Published in the Arab American News
October 30, 2011
On the Web at:
ANN ARBOR — Last year, the a coalition of University of Michigan student organizations set off a national college trend with their walk-out on a pair of Israeli soldiers at a speaking tour on campus that many deemed a PR campaign to "whitewash" UN war crimes accusations.
On Monday, October 24, many of the same students along with new supporters continued their trend as more than 60 students staged a silent, peaceful walkout of Israeli deputy consul Ishmael Khaldi.
"History has proven that there's no use having a dialogue with an occupying power," Students Allied for Freedom and Equality Education Chair Abbas Alawieh said about the decision to walk out on Khaldi, leaving only about 15 audience members in the Kalamazoo Room of the Michigan League building for his speech.
"Our position on this issue is, end the occupation and that will be the end of the problems (in the region)."
SAFE was joined by members of the Arab Students Association and the Muslim Students Association on campus in their efforts.
The group's co-chair Bilal Baydoun was pleased with how the protest turned out.
"The walkout exceeded our expectations," he said. "We succeeded in rattling the speaker and making him nervous; we sent the message that this campus doesn't welcome him.
"But ultimately, our goal is to prevent someone like this from even arriving on campus in the first place and we feel confident that we will be able to accomplish this as we continue to spread awareness.
Khaldi, who says he's a former Bedouin (wanderer), was invited to speak about what he says are better opportunities presented by Israel to achieve a better life as an Arab in the region.
As the dozens of students walked out on him, he told them that their actions were an example of why the region is struggling to achieve peace.
Alawieh, speaking in the University's Diag courtyard and campus center after the event, strongly disagreed with Khaldi's assertion.
"What Israel and its supporters see as dialogue, the majority of the world sees as a farce of a 'peace process,'" he said, "that has only resulted in the loss of more Palestinian land, the bulldozing of more houses, construction of more internationally illegal settlements, more deaths, and the continued dehumanization of the Palestinians."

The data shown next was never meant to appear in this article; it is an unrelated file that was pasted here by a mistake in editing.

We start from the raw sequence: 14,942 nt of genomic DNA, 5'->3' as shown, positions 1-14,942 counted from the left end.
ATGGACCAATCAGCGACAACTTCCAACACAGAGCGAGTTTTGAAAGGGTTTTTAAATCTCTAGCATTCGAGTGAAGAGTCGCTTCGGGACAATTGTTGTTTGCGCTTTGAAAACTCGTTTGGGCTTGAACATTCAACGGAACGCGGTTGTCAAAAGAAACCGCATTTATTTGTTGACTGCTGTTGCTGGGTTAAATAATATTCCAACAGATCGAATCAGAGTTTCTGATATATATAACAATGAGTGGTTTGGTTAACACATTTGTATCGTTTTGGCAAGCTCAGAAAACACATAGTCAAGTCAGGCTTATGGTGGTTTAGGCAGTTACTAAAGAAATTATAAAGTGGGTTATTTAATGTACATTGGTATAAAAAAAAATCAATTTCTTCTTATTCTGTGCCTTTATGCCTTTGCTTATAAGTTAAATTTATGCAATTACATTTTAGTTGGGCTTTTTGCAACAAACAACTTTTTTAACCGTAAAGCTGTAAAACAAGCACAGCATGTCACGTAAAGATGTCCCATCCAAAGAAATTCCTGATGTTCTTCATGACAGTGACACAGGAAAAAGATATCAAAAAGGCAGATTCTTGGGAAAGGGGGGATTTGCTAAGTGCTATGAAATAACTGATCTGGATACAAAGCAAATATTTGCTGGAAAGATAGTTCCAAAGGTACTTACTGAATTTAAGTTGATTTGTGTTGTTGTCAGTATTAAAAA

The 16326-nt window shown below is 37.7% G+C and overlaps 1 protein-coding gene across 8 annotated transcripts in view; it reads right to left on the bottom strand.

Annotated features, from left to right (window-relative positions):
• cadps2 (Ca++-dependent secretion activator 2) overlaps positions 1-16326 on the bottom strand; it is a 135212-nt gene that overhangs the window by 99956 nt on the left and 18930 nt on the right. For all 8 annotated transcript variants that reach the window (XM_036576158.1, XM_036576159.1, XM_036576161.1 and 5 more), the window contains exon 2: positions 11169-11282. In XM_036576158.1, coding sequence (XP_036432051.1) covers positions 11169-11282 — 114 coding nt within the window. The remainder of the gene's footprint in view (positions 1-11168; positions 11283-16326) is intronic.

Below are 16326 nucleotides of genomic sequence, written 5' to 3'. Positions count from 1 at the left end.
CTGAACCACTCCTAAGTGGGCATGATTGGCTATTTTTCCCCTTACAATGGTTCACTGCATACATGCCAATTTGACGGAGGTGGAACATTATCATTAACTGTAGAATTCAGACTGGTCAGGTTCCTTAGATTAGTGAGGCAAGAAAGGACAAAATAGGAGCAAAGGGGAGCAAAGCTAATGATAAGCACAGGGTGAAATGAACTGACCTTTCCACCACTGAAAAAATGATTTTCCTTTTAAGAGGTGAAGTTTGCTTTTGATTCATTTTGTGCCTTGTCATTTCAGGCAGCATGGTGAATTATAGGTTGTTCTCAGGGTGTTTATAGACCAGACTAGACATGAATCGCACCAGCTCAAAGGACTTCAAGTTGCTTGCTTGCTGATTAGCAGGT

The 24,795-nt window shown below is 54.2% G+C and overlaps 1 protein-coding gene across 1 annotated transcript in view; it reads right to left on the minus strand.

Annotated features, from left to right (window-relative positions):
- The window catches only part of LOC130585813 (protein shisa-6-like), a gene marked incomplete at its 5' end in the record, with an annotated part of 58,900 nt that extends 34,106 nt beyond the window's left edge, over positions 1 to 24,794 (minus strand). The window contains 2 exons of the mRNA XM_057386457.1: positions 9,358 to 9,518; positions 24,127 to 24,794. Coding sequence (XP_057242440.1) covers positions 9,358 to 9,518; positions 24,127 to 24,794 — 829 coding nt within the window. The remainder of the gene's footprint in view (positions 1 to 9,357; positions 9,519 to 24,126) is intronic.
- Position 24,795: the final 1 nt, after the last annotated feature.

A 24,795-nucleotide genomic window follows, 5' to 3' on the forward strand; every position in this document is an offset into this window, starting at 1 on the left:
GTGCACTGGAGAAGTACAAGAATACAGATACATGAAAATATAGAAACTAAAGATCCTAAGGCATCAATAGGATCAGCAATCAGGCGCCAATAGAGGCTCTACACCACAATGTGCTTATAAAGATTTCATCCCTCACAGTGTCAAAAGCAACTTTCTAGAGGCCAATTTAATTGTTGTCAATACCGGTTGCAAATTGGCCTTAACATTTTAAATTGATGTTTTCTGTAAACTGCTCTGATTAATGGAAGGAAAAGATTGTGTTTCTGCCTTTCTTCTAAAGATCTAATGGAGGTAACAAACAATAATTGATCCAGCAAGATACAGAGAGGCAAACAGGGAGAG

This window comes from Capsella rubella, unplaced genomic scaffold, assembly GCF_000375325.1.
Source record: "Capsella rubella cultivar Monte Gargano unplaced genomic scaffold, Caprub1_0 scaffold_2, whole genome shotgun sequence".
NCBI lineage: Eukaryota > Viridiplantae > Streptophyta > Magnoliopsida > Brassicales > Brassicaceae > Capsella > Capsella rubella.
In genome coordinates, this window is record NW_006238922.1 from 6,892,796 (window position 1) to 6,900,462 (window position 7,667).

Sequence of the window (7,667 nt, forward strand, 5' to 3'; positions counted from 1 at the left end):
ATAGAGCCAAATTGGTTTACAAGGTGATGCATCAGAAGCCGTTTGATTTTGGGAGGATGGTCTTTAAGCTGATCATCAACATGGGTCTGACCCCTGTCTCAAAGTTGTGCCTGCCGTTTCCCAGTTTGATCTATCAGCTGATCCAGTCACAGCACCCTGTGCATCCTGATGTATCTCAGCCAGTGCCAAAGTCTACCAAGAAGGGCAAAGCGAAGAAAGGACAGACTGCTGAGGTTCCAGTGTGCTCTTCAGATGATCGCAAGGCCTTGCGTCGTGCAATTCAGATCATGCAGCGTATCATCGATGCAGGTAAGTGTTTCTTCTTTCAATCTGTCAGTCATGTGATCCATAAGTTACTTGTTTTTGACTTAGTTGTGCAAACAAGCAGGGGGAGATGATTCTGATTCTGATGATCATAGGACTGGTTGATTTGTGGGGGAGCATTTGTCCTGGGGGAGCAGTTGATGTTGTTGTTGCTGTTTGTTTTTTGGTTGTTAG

He also took issue with Khaldi using his position in Israel as an example of equality, noting that demonstrators held signs noting that Arabs still do not have equal rights in Israel.
"It's almost like saying that racism is gone against African Americans because Barack Obama is president now," Alawieh said.
Alawieh said that the organization wanted to draw attention to the continued occupation of Palestinian land, the reality that Arabs still are far from equals in Israel, and also that Khaldi's boss, Avigdor Lieberman, is on record as having made racist remarks about Arabs.
SAFE member Mike McHenry said he grew up in a pro-Israeli household but changed his viewpoint after becoming a member and attending events like a speech from anti-Israeli apartheid Jewish author Norman Finkelstein last year.
"Learning about the Palestinian issue has changed my viewpoint of human rights issues in general around the world," he said. "What I feel about the speaker is that he seems to have sold out for a better position and benefits for himself within Israel at the expense of his own people."